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Alcohol abuse is one of the most important social problems that we are facing today. Its complications have crossed the medical margins, and this behavioral issue now has repercussions on the social and psychological fields. Because alcohol abuse has become an addiction, it makes it even harder for people to realize the negative impact that it has on the lives of its victims. Nevertheless, people who constantly overuse alcohol automatically put themselves at risk of several problems.
Alcoholism is one of the main causes of family instabilities. One in 4 cases of divorce is attributable to one parent being an alcoholic. And as if this wasn’t enough, children of alcoholic parents (either one of both) are more likely to mimic their parent’s behavior when they grow up; meaning that the consequences of this behavioral problem transcends generations.
In addition to this, children of alcoholic parents are more likely to suffer child abuse (physical and sexual) and child neglect.
Chronic alcoholics also have their share of mental troubles, which is very far from being neglected.
Such people generally experience visual and tactile hallucinations, and when the substance is combined with other drugs (such as cocaine or marijuana), it is a real cocktail for an unfortunately regrettable “out of the world” experience.
Also, chronic alcoholics who have gone without consuming alcohol for 2-3 days generally experience a condition called delirium tremens, which is characterized with uncontrolled agitation, hallucinations (such as visual and tactile), restlessness, palpitations and sweating. This is due to the physiological effects of alcohol withdrawal. Because alcohol is a central nervous system depressant, withdrawing from it would cause symptoms of brain hyperexcitation. This generally occurs when an alcohol abuser is being hospitalized for one medical condition or another, thus being separated and deprived from alcohol.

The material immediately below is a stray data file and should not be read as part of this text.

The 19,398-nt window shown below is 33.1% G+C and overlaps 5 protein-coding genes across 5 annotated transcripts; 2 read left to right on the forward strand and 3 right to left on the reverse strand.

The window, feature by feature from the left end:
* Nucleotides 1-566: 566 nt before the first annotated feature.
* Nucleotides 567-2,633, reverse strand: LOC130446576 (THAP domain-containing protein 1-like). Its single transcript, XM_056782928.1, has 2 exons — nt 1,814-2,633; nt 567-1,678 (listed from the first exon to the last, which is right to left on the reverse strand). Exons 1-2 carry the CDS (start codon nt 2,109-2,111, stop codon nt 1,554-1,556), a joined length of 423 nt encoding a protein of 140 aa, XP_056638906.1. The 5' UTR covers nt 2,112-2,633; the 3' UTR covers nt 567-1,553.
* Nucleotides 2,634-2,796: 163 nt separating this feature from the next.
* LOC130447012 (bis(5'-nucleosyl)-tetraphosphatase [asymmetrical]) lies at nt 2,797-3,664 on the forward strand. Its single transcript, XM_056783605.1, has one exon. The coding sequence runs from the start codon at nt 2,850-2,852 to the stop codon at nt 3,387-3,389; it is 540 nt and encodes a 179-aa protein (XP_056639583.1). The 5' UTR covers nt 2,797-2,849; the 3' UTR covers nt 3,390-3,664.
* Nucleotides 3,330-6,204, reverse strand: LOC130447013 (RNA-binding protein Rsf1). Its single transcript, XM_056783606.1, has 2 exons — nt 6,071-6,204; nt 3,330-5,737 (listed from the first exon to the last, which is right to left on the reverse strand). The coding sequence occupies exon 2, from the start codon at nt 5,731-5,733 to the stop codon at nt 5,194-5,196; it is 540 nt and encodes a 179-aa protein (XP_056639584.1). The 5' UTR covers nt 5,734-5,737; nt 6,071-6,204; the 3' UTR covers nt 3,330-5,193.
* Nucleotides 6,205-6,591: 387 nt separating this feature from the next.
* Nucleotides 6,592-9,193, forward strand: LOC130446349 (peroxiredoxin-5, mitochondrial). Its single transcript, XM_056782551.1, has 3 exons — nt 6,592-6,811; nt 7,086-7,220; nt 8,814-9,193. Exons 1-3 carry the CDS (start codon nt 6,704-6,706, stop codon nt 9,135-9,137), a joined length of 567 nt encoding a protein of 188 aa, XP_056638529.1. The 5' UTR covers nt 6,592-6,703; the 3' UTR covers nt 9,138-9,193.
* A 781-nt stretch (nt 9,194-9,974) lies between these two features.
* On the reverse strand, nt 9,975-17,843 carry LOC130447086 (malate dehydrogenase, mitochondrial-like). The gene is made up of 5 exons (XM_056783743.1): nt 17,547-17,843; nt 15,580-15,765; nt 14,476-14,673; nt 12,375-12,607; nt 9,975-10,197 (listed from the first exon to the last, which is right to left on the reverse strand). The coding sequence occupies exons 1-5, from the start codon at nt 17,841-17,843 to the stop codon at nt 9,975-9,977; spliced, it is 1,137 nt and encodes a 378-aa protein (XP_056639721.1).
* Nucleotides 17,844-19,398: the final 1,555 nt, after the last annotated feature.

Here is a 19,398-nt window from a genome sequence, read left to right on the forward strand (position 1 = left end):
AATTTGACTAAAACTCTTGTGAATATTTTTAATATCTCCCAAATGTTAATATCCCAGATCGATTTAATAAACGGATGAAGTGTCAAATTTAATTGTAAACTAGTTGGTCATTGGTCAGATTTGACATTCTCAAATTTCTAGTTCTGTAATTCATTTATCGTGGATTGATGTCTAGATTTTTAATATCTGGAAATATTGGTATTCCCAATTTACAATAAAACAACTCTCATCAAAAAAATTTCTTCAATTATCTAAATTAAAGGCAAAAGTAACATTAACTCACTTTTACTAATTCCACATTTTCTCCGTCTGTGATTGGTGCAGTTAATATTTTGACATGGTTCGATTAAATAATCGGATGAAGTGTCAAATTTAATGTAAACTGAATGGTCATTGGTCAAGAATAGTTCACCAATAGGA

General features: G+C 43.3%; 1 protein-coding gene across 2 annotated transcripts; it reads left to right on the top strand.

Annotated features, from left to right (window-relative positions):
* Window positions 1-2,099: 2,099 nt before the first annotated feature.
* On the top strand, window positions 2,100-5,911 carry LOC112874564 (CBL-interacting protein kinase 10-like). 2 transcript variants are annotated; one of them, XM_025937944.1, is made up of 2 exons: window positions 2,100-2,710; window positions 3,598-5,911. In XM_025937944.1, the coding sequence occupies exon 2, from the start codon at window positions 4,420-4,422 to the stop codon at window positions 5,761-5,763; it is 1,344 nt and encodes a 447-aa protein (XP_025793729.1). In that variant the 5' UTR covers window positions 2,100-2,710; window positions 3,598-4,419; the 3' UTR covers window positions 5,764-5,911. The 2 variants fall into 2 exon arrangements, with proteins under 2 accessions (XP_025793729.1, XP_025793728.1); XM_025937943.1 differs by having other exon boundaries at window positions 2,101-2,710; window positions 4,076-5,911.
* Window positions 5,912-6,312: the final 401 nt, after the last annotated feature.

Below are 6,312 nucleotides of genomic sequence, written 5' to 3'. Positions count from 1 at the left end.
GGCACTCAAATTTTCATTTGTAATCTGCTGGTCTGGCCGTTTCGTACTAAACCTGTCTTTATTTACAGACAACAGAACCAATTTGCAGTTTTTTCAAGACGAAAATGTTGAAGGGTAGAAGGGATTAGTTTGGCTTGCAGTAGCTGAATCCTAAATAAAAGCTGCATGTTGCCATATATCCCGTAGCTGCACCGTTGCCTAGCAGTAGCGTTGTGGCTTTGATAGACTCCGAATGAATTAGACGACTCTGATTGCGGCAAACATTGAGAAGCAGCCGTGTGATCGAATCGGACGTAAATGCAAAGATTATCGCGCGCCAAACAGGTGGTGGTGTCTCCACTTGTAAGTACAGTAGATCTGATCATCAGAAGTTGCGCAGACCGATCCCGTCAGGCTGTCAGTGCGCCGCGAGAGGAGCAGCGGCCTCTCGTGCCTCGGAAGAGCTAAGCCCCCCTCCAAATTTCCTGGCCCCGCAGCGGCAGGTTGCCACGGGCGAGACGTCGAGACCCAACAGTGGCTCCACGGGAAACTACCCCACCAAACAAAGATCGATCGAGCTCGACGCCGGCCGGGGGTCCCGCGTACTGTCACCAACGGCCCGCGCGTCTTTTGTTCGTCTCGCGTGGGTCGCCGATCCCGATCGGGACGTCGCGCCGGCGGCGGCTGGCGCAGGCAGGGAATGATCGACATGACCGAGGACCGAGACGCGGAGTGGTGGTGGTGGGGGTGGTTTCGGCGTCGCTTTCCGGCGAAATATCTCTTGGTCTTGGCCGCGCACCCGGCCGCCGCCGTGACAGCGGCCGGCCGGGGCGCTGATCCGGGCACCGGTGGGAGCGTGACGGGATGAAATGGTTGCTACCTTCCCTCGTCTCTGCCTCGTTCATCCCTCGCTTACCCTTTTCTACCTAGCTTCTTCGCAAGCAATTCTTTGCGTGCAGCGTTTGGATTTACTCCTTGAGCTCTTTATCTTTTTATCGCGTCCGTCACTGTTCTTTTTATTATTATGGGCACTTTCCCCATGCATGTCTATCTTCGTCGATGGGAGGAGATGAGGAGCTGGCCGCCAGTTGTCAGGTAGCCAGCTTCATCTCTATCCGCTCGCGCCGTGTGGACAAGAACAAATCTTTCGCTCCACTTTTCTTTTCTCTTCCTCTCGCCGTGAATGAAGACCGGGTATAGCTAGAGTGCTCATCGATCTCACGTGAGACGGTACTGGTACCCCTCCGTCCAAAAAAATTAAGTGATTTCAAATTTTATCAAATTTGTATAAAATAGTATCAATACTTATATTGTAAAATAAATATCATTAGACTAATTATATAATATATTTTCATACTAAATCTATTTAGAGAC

Medical complications of alcohol are by far the most common, the most discussed, the most recognized and the most treated. Although alcohol is a toxic substance whose effects primarily target the brain, its systemic effects affect the entire body.
Fatty liver disease and alcoholic hepatitis
Alcohol abuse has its most important repercussions on the liver.
Overuse of alcohol could lead to alcoholic hepatitis. This is due to the fact that detoxification of alcohol consumes a lot of energy, and this first depletes the hepatocytes from their energy sources. Secondly, alcohol itself directly affects the mitochondria of the hepatocytes, thus causing toxic injury. With this double-effect, the energy levels of the hepatocytes are markedly depleted, leading to a decreased metabolism of triglycerides in the liver and thus accumulation of the same. This results in what is called alcoholic fatty liver disease. At the beginning stages, if the patient’s alcohol consumption decreases and becomes controlled, the damages and changed can be attenuated and the liver could reverse to normal. But if the alcohol intake continues, the disease state progresses to a level at which there will be no turning back.